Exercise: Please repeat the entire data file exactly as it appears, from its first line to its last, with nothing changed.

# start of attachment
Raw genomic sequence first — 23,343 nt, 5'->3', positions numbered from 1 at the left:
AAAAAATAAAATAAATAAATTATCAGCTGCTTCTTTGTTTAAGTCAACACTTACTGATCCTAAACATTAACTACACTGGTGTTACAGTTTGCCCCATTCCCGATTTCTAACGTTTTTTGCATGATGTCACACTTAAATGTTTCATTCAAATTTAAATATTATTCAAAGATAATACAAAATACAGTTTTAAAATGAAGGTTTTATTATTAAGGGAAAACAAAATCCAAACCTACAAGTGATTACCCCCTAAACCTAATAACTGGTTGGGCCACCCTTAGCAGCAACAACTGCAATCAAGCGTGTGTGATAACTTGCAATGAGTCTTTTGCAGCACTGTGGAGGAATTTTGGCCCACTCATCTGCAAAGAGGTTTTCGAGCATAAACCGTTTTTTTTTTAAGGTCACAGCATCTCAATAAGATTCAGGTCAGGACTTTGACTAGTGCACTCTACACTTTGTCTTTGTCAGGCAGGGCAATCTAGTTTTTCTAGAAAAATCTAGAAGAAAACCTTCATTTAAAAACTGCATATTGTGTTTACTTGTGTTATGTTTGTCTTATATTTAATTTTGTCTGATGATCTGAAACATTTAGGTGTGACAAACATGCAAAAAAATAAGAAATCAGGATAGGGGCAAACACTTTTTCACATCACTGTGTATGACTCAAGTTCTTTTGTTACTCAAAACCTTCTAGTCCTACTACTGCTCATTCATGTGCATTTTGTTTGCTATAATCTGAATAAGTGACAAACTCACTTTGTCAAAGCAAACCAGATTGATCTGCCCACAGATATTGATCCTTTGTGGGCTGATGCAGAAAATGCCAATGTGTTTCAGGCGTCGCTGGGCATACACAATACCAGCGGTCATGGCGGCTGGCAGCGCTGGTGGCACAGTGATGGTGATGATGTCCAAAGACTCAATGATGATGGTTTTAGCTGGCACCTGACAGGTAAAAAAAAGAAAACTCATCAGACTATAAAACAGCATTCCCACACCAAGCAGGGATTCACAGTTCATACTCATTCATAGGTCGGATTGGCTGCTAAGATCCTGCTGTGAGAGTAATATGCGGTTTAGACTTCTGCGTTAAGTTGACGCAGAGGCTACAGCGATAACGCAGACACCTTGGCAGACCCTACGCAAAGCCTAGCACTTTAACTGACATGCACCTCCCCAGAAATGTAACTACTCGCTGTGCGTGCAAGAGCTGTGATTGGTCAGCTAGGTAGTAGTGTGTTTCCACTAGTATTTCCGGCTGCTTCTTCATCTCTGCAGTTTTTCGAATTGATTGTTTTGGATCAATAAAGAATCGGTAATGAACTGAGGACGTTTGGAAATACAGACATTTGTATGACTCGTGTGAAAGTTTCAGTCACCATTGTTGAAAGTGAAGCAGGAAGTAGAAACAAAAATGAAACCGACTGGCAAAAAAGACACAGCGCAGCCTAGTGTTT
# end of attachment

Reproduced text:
Raw genomic sequence first — 23,343 nt, 5'->3', positions numbered from 1 at the left:
AAAAAATAAAATAAATAAATTATCAGCTGCTTCTTTGTTTAAGTCAACACTTACTGATCCTAAACATTAACTACACTGGTGTTACAGTTTGCCCCATTCCCGATTTCTAACGTTTTTTGCATGATGTCACACTTAAATGTTTCATTCAAATTTAAATATTATTCAAAGATAATACAAAATACAGTTTTAAAATGAAGGTTTTATTATTAAGGGAAAACAAAATCCAAACCTACAAGTGATTACCCCCTAAACCTAATAACTGGTTGGGCCACCCTTAGCAGCAACAACTGCAATCAAGCGTGTGTGATAACTTGCAATGAGTCTTTTGCAGCACTGTGGAGGAATTTTGGCCCACTCATCTGCAAAGAGGTTTTCGAGCATAAACCGTTTTTTTTTTAAGGTCACAGCATCTCAATAAGATTCAGGTCAGGACTTTGACTAGTGCACTCTACACTTTGTCTTTGTCAGGCAGGGCAATCTAGTTTTTCTAGAAAAATCTAGAAGAAAACCTTCATTTAAAAACTGCATATTGTGTTTACTTGTGTTATGTTTGTCTTATATTTAATTTTGTCTGATGATCTGAAACATTTAGGTGTGACAAACATGCAAAAAAATAAGAAATCAGGATAGGGGCAAACACTTTTTCACATCACTGTGTATGACTCAAGTTCTTTTGTTACTCAAAACCTTCTAGTCCTACTACTGCTCATTCATGTGCATTTTGTTTGCTATAATCTGAATAAGTGACAAACTCACTTTGTCAAAGCAAACCAGATTGATCTGCCCACAGATATTGATCCTTTGTGGGCTGATGCAGAAAATGCCAATGTGTTTCAGGCGTCGCTGGGCATACACAATACCAGCGGTCATGGCGGCTGGCAGCGCTGGTGGCACAGTGATGGTGATGATGTCCAAAGACTCAATGATGATGGTTTTAGCTGGCACCTGACAGGTAAAAAAAAGAAAACTCATCAGACTATAAAACAGCATTCCCACACCAAGCAGGGATTCACAGTTCATACTCATTCATAGGTCGGATTGGCTGCTAAGATCCTGCTGTGAGAGTAATATGCGGTTTAGACTTCTGCGTTAAGTTGACGCAGAGGCTACAGCGATAACGCAGACACCTTGGCAGACCCTACGCAAAGCCTAGCACTTTAACTGACATGCACCTCCCCAGAAATGTAACTACTCGCTGTGCGTGCAAGAGCTGTGATTGGTCAGCTAGGTAGTAGTGTGTTTCCACTAGTATTTCCGGCTGCTTCTTCATCTCTGCAGTTTTTCGAATTGATTGTTTTGGATCAATAAAGAATCGGTAATGAACTGAGGACGTTTGGAAATACAGACATTTGTATGACTCGTGTGAAAGTTTCAGTCACCATTGTTGAAAGTGAAGCAGGAAGTAGAAACAAAAATGAAACCGACTGGCAAAAAAGACACAGCGCAGCCTAGTGTTT